If the Sequel Trilogy (and, indeed, Star Wars itself) is to have any hope of meaningfully contributing to the universe and being something more than a mere nostalgia trip reliant on cheap manufactured drama, then it needs to shatter this miserable situation as soon and thoroughly as possible and accept that it is time to move on and let somebody else take the wheel. If the cost of letting the next generation come of age and escape the shadows of their parents are the stories that have made one colossal joke out of their lives, then that is a price I would gladly pay.

8 thoughts to “A Case for Starting Over, Part V: Passing the Torch”

  1. Really love this article! I’d say NJO wasn’t that bad of an event, but would agree everything afterwards is highly forgettable and a disservice to the universe. Definitely would be okay if large chunks of the EU aren’t kept (and the fact that the recent Rebels’ Imperial propaganda had COMPNOR on it shows they’ll probably use EU stuff in a new and exciting ways). Let’s hope so.

  2. Alex, thanks for writing this. This has summed up brilliantly why I stopped reading the EU timeline after NJO concluded; it is incoherent, unnecessary, and not entertaining.

    I tried reading Dark Nest trilogy and found it to be a bore. When I learned that Jacen Solo was going to become a Sith Lord, it seemed rather unnecessary. And when I looked up “Abeloth” on Wookiepedia after reading the name on the back of one of the Legacy of the Force books, I found it absolutely incoherent.

    There were bad books in the Bantam era, certainly. But the major decisions dealing with the major characters and their children in the later-Del Ray era have just been silly and unnecessary.

  3. While this is certainly among the more problematic issues of the post-NJO EU, the NJO itself wasn’t guilty of it. To the contrary, it did a commendable job of passing the torch…it’s just that the Big Three snatched it back immediately afterward. The caption of the image depicting the climax of The Unifying Force frankly seems to outright disregard the context of those events. Luke’s duel with Shimrra and the assault building up to it was so poignant because there were very few instances throughout the series where Luke was allowed to go all out. The writers limited him to a single crowning moment of glory and saved it for the very end because having Luke waltz into every conflict and decimate the opposition would have cheapened the growth of the next generation. Yet even in the duel with Shimrra Luke was overshadowed, as it was soon revealed that the true lead antagonist was Onimi, who had to be defeated by a member of the next generation, Jacen.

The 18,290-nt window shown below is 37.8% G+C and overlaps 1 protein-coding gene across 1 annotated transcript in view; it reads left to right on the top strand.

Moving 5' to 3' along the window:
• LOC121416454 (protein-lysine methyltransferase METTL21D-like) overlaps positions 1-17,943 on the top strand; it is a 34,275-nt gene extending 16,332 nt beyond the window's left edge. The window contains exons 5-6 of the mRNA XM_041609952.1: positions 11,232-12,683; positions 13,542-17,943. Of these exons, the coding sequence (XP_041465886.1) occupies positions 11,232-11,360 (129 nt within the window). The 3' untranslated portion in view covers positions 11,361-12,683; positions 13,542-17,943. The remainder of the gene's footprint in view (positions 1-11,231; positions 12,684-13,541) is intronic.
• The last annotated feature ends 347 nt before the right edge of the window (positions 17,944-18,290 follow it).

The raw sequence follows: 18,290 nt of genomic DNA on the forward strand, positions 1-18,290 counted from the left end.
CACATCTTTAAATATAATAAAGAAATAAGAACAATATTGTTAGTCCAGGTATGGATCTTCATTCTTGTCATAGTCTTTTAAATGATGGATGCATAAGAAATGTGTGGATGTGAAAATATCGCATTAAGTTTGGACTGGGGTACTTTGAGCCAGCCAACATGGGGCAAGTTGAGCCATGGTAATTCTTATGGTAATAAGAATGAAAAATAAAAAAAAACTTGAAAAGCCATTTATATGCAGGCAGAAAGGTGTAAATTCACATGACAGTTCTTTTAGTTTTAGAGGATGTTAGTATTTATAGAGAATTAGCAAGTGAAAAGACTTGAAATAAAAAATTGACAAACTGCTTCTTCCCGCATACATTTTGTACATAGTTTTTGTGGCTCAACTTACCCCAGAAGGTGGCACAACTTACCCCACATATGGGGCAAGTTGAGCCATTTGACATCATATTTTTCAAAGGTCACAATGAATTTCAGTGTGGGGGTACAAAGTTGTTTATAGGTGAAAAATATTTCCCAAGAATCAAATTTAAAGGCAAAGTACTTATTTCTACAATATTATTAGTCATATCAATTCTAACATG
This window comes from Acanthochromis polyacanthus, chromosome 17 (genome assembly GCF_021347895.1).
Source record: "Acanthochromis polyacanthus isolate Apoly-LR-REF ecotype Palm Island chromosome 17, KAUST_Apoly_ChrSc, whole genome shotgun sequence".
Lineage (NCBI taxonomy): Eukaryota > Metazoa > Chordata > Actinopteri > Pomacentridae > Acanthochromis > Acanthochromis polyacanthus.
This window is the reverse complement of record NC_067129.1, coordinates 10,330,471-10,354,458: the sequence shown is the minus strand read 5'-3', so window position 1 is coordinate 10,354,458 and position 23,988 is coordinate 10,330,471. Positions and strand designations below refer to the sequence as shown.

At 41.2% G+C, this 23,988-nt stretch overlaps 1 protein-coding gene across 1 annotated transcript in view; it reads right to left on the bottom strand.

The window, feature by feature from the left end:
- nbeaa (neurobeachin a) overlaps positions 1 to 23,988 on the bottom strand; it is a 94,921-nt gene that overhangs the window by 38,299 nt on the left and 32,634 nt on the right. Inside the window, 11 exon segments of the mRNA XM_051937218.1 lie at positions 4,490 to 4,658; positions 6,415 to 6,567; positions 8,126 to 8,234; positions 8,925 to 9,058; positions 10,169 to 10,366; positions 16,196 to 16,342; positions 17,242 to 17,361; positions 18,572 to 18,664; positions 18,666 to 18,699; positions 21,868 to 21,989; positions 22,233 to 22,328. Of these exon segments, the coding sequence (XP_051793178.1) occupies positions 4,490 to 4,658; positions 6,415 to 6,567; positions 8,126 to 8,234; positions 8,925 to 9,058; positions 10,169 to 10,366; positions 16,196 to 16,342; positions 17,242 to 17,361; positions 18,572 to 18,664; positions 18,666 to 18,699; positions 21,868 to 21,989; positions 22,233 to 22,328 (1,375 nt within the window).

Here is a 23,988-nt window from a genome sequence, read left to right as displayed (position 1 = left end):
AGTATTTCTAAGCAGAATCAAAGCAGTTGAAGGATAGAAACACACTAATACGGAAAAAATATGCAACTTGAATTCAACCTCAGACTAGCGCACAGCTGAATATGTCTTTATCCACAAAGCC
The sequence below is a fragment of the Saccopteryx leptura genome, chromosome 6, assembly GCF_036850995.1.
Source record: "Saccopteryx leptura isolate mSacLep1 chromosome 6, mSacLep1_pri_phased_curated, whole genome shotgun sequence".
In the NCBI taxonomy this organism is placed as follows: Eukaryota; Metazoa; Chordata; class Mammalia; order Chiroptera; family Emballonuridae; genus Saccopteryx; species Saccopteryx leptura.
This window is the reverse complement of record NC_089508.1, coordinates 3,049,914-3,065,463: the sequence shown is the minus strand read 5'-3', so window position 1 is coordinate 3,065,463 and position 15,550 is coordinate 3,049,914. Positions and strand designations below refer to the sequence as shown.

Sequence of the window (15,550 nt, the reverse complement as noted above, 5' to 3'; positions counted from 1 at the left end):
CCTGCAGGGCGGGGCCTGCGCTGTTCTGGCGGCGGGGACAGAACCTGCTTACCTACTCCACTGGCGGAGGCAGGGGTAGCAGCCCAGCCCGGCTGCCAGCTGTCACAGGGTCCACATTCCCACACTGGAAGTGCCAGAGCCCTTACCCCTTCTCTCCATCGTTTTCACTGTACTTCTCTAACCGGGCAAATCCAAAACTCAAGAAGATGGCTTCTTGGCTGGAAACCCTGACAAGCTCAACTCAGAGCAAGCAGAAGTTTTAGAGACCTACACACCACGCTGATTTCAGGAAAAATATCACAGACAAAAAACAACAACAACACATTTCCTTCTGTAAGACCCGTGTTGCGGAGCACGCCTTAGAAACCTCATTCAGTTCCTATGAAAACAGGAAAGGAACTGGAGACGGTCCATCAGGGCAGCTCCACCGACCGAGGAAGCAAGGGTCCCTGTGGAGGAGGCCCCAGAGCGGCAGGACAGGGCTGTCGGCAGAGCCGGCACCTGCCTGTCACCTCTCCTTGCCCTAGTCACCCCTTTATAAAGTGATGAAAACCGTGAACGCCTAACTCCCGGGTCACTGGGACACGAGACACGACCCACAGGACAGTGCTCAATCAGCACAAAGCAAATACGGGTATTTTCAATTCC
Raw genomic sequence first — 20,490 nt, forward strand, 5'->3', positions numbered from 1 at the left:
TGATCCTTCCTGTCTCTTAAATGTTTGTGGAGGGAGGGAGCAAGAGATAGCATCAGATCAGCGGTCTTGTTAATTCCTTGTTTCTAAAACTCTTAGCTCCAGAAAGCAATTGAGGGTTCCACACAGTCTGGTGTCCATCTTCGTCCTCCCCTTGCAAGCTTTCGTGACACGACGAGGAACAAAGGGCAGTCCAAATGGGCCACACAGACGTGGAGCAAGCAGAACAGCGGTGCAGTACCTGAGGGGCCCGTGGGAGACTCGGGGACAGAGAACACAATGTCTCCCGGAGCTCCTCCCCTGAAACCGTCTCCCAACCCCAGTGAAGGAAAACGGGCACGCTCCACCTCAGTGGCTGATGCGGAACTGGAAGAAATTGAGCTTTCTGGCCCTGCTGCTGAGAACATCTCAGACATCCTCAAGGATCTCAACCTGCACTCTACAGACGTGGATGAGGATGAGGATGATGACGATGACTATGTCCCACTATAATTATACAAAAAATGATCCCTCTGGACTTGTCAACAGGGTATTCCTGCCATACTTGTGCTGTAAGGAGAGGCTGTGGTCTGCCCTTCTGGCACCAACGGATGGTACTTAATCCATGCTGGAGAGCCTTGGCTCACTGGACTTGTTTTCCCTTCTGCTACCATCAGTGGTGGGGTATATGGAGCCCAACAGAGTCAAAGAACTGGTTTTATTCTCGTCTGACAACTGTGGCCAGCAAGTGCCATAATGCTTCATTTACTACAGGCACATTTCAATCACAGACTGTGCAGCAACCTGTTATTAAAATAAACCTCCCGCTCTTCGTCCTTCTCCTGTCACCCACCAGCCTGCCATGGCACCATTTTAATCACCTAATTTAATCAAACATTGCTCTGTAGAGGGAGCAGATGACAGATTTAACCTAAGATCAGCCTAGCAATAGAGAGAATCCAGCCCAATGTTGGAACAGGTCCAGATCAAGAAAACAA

Furthermore, many of the failings that the next generation suffered from post-NJO were originally resolved by the end of said series. Tahiri, though still of course scarred by Anakin’s death (an event which, though thankfully handled well, is the only major plot point of the series I sincerely wish had not transpired), had more or less moved on and certainly wasn’t an emotional wreck. If memory serves (I’ll admit that it’s been some time since I read the series proper), Jaina had chosen Jag over Zekk by the end of Enemy Lines, with their love triangle not nearly drawn out as it was later on.

    The snubbing of the next generation in favor of the Big Three is indeed a case for starting over, but only as far as revising everything following The New Jedi Order.

    1. Re: the death of Anakin; it’s interesting that in all the rumors for Episode VII and the sequel trilogy, it’s always noted that there are two Solo children, not three.

      That doesn’t have to be the most telling thing, but if there is some adherence to the EU timeline that could give you an idea of what angle they’re approaching it from.

      Or it could mean nothing! Speculate!

  4. Keep pandering to Original Trilogy Fans. Keep copying stories instead of creating new ones. Drive away people who like our creative stories, like TTT and NJO. Those are the three pillars of the year-by-year timeline books.

    This, is why I hope, more than anything, that the script of VII being re-written to focus on the old cast, is just a rumor. Let the actors retire, please! With books, they can pretend that you can go on adventures at 80, but not on film.

    X-Men films have the same problem with Wolverine. I wish Jackman would quit like he’s suggested he would, so they can move on.

  5. Excellent piece.

    One problem is SW can’t really do a multi-generational story where the older generation is still living. The PT? They all died, in one way or another by the end of either the PT, with the sole survivors exiting by Jedi.

    At the same time, there’s a wide sense of competition both within the stories and amongst fandom. That misplaced competitive element is uniquely destructive.

    Finally, the last piece of a highly destructive cocktail – no real notion of what the future should consist of beyond a bleak, almost nihilistic outlook that is utterly opposed to the hopeful optimism that made SW a success at the start, nearly 40 years ago.